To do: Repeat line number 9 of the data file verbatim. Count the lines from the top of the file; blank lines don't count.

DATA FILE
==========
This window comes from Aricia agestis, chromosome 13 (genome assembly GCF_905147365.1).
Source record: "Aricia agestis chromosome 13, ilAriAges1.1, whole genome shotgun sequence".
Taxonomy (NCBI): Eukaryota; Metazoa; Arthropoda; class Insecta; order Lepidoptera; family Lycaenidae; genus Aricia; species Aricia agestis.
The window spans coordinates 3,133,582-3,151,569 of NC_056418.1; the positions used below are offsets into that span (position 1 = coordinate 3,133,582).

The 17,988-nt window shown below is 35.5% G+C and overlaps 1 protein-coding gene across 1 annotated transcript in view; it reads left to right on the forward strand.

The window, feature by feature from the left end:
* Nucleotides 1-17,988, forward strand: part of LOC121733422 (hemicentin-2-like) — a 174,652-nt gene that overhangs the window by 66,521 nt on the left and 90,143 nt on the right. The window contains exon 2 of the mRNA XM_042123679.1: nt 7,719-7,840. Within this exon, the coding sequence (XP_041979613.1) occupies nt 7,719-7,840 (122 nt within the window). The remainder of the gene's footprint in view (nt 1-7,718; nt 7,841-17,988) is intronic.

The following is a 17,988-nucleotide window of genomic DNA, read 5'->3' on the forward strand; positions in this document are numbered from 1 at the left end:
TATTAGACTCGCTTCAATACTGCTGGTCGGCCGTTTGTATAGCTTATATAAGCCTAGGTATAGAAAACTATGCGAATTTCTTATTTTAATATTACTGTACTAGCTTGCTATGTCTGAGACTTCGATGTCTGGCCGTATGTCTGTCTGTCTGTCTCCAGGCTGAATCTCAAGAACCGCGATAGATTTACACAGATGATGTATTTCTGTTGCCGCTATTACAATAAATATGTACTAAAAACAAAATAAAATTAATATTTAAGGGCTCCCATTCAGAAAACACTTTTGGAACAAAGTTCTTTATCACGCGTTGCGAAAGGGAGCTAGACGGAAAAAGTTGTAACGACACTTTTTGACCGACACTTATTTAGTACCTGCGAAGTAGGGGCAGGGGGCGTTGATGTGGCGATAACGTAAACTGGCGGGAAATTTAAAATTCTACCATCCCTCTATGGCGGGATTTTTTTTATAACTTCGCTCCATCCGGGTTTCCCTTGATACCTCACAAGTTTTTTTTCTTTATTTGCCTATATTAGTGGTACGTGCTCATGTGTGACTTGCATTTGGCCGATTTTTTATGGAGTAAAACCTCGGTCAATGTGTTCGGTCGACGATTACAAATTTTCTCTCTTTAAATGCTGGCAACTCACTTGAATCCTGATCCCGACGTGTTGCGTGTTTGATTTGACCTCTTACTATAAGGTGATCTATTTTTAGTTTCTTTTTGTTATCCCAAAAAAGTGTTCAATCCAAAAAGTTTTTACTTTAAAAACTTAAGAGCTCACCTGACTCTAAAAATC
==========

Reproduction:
TATTAGACTCGCTTCAATACTGCTGGTCGGCCGTTTGTATAGCTTATATAAGCCTAGGTATAGAAAACTATGCGAATTTCTTATTTTAATATTACTGTACTAGCTTGCTATGTCTGAGACTTCGATGTCTGGCCGTATGTCTGTCTGTCTGTCTCCAGGCTGAATCTCAAGAACCGCGATAGATTTACACAGATGATGTATTTCTGTTGCCGCTATTACAATAAATATGTACTAAAAACAAAATAAAATTAATATTTAAGGGCTCCCATTCAGAAAACACTTTTGGAACAAAGTTCTTTATCACGCGTTGCGAAAGGGAGCTAGACGGAAAAAGTTGTAACGACACTTTTTGACCGACACTTATTTAGTACCTGCGAAGTAGGGGCAGGGGGCGTTGATGTGGCGATAACGTAAACTGGCGGGAAATTTAAAATTCTACCATCCCTCTATGGCGGGATTTTTTTTATAACTTCGCTCCATCCGGGTTTCCCTTGATACCTCACAAGTTTTTTTTCTTTATTTGCCTATATTAGTGGTACGTGCTCATGTGTGACTTGCATTTGGCCGATTTTTTATGGAGTAAAACCTCGGTCAATGTGTTCGGTCGACGATTACAAATTTTCTCTCTTTAAATGCTGGCAACTCACTTGAATCCTGATCCCGACGTGTTGCGTGTTTGATTTGACCTCTTACTATAAGGTGATCTATTTTTAGTTTCTTTTTGTTATCCCAAAAAAGTGTTCAATCCAAAAAGTTTTTACTTTAAAAACTTAAGAGCTCACCTGACTCTAAAAATC